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Volume 4 Issue 5 - February 1999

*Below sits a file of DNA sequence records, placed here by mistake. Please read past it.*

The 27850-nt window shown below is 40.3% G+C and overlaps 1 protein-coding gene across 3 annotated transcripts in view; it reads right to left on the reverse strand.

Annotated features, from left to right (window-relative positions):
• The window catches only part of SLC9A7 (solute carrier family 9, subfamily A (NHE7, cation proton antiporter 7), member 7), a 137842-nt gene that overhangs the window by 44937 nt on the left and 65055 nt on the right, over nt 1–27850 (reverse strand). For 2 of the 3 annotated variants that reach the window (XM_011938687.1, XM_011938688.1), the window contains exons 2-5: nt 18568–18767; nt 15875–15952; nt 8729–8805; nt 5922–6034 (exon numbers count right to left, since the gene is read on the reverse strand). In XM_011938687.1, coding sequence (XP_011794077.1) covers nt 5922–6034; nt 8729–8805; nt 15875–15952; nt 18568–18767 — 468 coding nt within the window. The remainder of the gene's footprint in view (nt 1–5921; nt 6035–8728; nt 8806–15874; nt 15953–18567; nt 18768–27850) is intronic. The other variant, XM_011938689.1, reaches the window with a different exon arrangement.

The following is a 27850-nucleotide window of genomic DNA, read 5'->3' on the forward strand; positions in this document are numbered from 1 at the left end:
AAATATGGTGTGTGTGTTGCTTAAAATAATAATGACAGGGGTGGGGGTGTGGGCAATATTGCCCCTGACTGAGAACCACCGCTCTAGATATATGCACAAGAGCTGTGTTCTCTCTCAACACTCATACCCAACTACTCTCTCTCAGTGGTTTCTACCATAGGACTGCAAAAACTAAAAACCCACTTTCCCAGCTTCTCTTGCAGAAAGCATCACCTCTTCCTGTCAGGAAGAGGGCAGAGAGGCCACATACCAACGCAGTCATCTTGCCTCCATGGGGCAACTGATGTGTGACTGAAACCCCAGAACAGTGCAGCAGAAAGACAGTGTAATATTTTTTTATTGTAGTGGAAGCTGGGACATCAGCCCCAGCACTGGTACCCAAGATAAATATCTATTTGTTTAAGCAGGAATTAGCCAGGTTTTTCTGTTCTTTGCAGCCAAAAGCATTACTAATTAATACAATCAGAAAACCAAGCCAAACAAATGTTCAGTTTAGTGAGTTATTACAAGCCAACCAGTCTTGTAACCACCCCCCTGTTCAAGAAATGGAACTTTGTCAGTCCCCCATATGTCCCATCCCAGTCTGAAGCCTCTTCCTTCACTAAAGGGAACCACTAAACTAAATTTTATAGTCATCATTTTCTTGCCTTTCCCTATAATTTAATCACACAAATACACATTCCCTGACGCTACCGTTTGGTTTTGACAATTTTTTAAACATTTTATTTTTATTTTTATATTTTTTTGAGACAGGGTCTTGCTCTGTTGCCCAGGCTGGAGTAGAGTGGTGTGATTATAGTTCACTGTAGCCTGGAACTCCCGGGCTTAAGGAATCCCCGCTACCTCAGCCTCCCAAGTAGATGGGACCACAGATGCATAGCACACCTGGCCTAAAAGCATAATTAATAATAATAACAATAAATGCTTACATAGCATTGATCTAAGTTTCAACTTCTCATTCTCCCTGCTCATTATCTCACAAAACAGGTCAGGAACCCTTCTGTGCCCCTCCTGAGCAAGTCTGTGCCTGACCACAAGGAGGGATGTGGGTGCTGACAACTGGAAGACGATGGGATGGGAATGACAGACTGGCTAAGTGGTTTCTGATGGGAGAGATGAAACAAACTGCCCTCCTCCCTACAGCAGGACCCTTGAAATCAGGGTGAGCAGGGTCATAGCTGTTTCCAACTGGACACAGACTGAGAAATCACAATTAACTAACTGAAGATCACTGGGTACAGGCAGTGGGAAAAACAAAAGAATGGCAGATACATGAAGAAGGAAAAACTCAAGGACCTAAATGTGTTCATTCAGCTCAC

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20 mehirid the scenes ~